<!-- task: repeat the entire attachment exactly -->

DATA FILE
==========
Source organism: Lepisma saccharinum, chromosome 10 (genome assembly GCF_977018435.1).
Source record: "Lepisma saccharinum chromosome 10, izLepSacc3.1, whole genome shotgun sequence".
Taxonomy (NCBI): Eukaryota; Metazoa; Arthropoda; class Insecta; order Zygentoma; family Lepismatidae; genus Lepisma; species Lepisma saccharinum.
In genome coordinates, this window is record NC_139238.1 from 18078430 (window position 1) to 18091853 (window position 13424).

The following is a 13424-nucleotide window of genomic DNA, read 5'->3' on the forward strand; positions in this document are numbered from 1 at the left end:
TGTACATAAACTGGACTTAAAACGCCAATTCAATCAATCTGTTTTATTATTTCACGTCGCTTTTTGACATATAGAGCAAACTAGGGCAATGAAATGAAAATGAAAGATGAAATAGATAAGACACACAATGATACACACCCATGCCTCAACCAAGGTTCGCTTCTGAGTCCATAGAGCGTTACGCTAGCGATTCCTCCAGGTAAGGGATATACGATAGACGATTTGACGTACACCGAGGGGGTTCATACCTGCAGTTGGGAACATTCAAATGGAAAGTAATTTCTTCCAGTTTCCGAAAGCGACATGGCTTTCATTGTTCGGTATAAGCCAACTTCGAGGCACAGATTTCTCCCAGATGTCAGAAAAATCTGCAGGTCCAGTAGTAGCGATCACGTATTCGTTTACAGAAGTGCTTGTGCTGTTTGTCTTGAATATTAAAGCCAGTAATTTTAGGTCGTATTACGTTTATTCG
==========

Source organism: Lepisma saccharinum, chromosome 10 (genome assembly GCF_977018435.1).
Source record: "Lepisma saccharinum chromosome 10, izLepSacc3.1, whole genome shotgun sequence".
Taxonomy (NCBI): Eukaryota; Metazoa; Arthropoda; class Insecta; order Zygentoma; family Lepismatidae; genus Lepisma; species Lepisma saccharinum.
In genome coordinates, this window is record NC_139238.1 from 18078430 (window position 1) to 18091853 (window position 13424).

The following is a 13424-nucleotide window of genomic DNA, read 5'->3' on the forward strand; positions in this document are numbered from 1 at the left end:
TGTACATAAACTGGACTTAAAACGCCAATTCAATCAATCTGTTTTATTATTTCACGTCGCTTTTTGACATATAGAGCAAACTAGGGCAATGAAATGAAAATGAAAGATGAAATAGATAAGACACACAATGATACACACCCATGCCTCAACCAAGGTTCGCTTCTGAGTCCATAGAGCGTTACGCTAGCGATTCCTCCAGGTAAGGGATATACGATAGACGATTTGACGTACACCGAGGGGGTTCATACCTGCAGTTGGGAACATTCAAATGGAAAGTAATTTCTTCCAGTTTCCGAAAGCGACATGGCTTTCATTGTTCGGTATAAGCCAACTTCGAGGCACAGATTTCTCCCAGATGTCAGAAAAATCTGCAGGTCCAGTAGTAGCGATCACGTATTCGTTTACAGAAGTGCTTGTGCTGTTTGTCTTGAATATTAAAGCCAGTAATTTTAGGTCGTATTACGTTTATTCG